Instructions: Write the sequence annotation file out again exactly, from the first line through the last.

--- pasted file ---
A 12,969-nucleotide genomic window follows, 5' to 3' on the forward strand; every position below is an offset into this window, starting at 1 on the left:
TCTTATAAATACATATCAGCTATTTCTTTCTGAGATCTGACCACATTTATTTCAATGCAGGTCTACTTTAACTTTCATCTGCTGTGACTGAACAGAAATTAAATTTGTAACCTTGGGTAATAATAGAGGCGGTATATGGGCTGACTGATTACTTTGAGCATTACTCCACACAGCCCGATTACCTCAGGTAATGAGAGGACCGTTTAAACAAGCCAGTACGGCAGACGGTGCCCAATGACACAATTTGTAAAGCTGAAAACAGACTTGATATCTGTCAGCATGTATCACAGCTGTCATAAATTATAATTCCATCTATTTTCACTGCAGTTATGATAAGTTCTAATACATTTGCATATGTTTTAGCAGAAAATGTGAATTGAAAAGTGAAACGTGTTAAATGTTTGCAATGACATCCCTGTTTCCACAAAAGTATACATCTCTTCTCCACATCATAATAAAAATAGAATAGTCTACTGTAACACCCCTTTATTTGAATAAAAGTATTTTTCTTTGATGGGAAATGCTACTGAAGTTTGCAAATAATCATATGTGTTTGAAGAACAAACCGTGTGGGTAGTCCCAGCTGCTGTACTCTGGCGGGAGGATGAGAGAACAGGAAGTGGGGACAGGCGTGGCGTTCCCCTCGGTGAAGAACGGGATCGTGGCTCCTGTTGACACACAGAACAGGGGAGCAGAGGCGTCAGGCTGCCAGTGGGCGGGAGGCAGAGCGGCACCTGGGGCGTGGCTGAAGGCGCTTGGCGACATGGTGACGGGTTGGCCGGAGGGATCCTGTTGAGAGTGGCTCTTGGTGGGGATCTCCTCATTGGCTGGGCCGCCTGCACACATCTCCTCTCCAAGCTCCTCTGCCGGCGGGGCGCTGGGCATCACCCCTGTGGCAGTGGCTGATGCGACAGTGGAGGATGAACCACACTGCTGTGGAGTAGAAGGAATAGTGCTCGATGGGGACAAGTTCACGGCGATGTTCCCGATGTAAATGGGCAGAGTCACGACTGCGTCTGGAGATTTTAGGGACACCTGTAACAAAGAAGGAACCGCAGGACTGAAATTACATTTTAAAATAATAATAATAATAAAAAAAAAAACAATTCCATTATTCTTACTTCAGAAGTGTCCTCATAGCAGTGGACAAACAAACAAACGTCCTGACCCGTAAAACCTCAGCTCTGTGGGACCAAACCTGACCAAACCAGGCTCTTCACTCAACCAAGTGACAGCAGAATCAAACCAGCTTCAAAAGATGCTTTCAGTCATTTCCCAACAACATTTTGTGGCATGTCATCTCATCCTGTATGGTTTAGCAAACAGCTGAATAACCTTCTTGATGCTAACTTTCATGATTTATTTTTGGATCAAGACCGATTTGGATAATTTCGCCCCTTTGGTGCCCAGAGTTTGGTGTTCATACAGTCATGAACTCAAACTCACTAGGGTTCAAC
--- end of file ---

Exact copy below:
A 12,969-nucleotide genomic window follows, 5' to 3' on the forward strand; every position below is an offset into this window, starting at 1 on the left:
TCTTATAAATACATATCAGCTATTTCTTTCTGAGATCTGACCACATTTATTTCAATGCAGGTCTACTTTAACTTTCATCTGCTGTGACTGAACAGAAATTAAATTTGTAACCTTGGGTAATAATAGAGGCGGTATATGGGCTGACTGATTACTTTGAGCATTACTCCACACAGCCCGATTACCTCAGGTAATGAGAGGACCGTTTAAACAAGCCAGTACGGCAGACGGTGCCCAATGACACAATTTGTAAAGCTGAAAACAGACTTGATATCTGTCAGCATGTATCACAGCTGTCATAAATTATAATTCCATCTATTTTCACTGCAGTTATGATAAGTTCTAATACATTTGCATATGTTTTAGCAGAAAATGTGAATTGAAAAGTGAAACGTGTTAAATGTTTGCAATGACATCCCTGTTTCCACAAAAGTATACATCTCTTCTCCACATCATAATAAAAATAGAATAGTCTACTGTAACACCCCTTTATTTGAATAAAAGTATTTTTCTTTGATGGGAAATGCTACTGAAGTTTGCAAATAATCATATGTGTTTGAAGAACAAACCGTGTGGGTAGTCCCAGCTGCTGTACTCTGGCGGGAGGATGAGAGAACAGGAAGTGGGGACAGGCGTGGCGTTCCCCTCGGTGAAGAACGGGATCGTGGCTCCTGTTGACACACAGAACAGGGGAGCAGAGGCGTCAGGCTGCCAGTGGGCGGGAGGCAGAGCGGCACCTGGGGCGTGGCTGAAGGCGCTTGGCGACATGGTGACGGGTTGGCCGGAGGGATCCTGTTGAGAGTGGCTCTTGGTGGGGATCTCCTCATTGGCTGGGCCGCCTGCACACATCTCCTCTCCAAGCTCCTCTGCCGGCGGGGCGCTGGGCATCACCCCTGTGGCAGTGGCTGATGCGACAGTGGAGGATGAACCACACTGCTGTGGAGTAGAAGGAATAGTGCTCGATGGGGACAAGTTCACGGCGATGTTCCCGATGTAAATGGGCAGAGTCACGACTGCGTCTGGAGATTTTAGGGACACCTGTAACAAAGAAGGAACCGCAGGACTGAAATTACATTTTAAAATAATAATAATAATAAAAAAAAAAACAATTCCATTATTCTTACTTCAGAAGTGTCCTCATAGCAGTGGACAAACAAACAAACGTCCTGACCCGTAAAACCTCAGCTCTGTGGGACCAAACCTGACCAAACCAGGCTCTTCACTCAACCAAGTGACAGCAGAATCAAACCAGCTTCAAAAGATGCTTTCAGTCATTTCCCAACAACATTTTGTGGCATGTCATCTCATCCTGTATGGTTTAGCAAACAGCTGAATAACCTTCTTGATGCTAACTTTCATGATTTATTTTTGGATCAAGACCGATTTGGATAATTTCGCCCCTTTGGTGCCCAGAGTTTGGTGTTCATACAGTCATGAACTCAAACTCACTAGGGTTCAAC